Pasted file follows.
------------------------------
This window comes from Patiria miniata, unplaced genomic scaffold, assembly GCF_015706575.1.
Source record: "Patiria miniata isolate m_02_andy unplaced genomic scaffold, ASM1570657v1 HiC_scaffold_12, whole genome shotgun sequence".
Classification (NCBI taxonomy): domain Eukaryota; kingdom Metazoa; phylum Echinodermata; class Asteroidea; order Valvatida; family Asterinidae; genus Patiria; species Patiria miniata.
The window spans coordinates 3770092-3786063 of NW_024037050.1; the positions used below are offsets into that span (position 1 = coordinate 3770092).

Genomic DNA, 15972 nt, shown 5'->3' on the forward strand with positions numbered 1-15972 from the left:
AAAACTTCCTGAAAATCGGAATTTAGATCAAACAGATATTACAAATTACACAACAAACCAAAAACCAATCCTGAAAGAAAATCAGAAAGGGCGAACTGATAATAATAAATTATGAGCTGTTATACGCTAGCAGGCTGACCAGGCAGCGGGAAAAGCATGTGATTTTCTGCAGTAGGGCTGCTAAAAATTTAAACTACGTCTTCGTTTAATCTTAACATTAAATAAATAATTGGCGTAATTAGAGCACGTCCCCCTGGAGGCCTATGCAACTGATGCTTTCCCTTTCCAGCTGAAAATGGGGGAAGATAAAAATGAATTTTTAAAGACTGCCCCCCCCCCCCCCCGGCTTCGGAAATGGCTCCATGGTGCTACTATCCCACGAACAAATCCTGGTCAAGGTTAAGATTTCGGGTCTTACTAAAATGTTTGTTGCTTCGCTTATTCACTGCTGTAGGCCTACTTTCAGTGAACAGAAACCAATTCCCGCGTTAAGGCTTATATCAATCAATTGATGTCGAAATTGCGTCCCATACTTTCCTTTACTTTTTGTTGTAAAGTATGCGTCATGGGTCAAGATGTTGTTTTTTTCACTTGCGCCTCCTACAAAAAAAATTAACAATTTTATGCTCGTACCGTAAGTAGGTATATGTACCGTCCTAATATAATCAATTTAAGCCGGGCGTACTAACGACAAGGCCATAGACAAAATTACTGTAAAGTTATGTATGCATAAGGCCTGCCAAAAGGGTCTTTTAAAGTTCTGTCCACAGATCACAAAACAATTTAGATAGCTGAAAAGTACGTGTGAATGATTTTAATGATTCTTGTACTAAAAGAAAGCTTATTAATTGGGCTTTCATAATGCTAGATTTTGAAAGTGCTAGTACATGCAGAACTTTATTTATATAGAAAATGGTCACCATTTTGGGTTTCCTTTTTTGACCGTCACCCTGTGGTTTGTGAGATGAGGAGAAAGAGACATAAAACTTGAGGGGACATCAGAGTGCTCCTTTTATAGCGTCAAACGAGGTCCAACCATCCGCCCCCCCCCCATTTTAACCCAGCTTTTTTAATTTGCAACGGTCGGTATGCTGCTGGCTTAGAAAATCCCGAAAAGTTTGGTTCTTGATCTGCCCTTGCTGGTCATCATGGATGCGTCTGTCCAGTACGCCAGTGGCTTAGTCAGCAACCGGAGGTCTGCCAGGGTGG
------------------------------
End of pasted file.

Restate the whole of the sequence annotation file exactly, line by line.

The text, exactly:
This window comes from Patiria miniata, unplaced genomic scaffold, assembly GCF_015706575.1.
Source record: "Patiria miniata isolate m_02_andy unplaced genomic scaffold, ASM1570657v1 HiC_scaffold_12, whole genome shotgun sequence".
Classification (NCBI taxonomy): domain Eukaryota; kingdom Metazoa; phylum Echinodermata; class Asteroidea; order Valvatida; family Asterinidae; genus Patiria; species Patiria miniata.
The window spans coordinates 3770092-3786063 of NW_024037050.1; the positions used below are offsets into that span (position 1 = coordinate 3770092).

Genomic DNA, 15972 nt, shown 5'->3' on the forward strand with positions numbered 1-15972 from the left:
AAAACTTCCTGAAAATCGGAATTTAGATCAAACAGATATTACAAATTACACAACAAACCAAAAACCAATCCTGAAAGAAAATCAGAAAGGGCGAACTGATAATAATAAATTATGAGCTGTTATACGCTAGCAGGCTGACCAGGCAGCGGGAAAAGCATGTGATTTTCTGCAGTAGGGCTGCTAAAAATTTAAACTACGTCTTCGTTTAATCTTAACATTAAATAAATAATTGGCGTAATTAGAGCACGTCCCCCTGGAGGCCTATGCAACTGATGCTTTCCCTTTCCAGCTGAAAATGGGGGAAGATAAAAATGAATTTTTAAAGACTGCCCCCCCCCCCCCCCGGCTTCGGAAATGGCTCCATGGTGCTACTATCCCACGAACAAATCCTGGTCAAGGTTAAGATTTCGGGTCTTACTAAAATGTTTGTTGCTTCGCTTATTCACTGCTGTAGGCCTACTTTCAGTGAACAGAAACCAATTCCCGCGTTAAGGCTTATATCAATCAATTGATGTCGAAATTGCGTCCCATACTTTCCTTTACTTTTTGTTGTAAAGTATGCGTCATGGGTCAAGATGTTGTTTTTTTCACTTGCGCCTCCTACAAAAAAAATTAACAATTTTATGCTCGTACCGTAAGTAGGTATATGTACCGTCCTAATATAATCAATTTAAGCCGGGCGTACTAACGACAAGGCCATAGACAAAATTACTGTAAAGTTATGTATGCATAAGGCCTGCCAAAAGGGTCTTTTAAAGTTCTGTCCACAGATCACAAAACAATTTAGATAGCTGAAAAGTACGTGTGAATGATTTTAATGATTCTTGTACTAAAAGAAAGCTTATTAATTGGGCTTTCATAATGCTAGATTTTGAAAGTGCTAGTACATGCAGAACTTTATTTATATAGAAAATGGTCACCATTTTGGGTTTCCTTTTTTGACCGTCACCCTGTGGTTTGTGAGATGAGGAGAAAGAGACATAAAACTTGAGGGGACATCAGAGTGCTCCTTTTATAGCGTCAAACGAGGTCCAACCATCCGCCCCCCCCCCATTTTAACCCAGCTTTTTTAATTTGCAACGGTCGGTATGCTGCTGGCTTAGAAAATCCCGAAAAGTTTGGTTCTTGATCTGCCCTTGCTGGTCATCATGGATGCGTCTGTCCAGTACGCCAGTGGCTTAGTCAGCAACCGGAGGTCTGCCAGGGTGG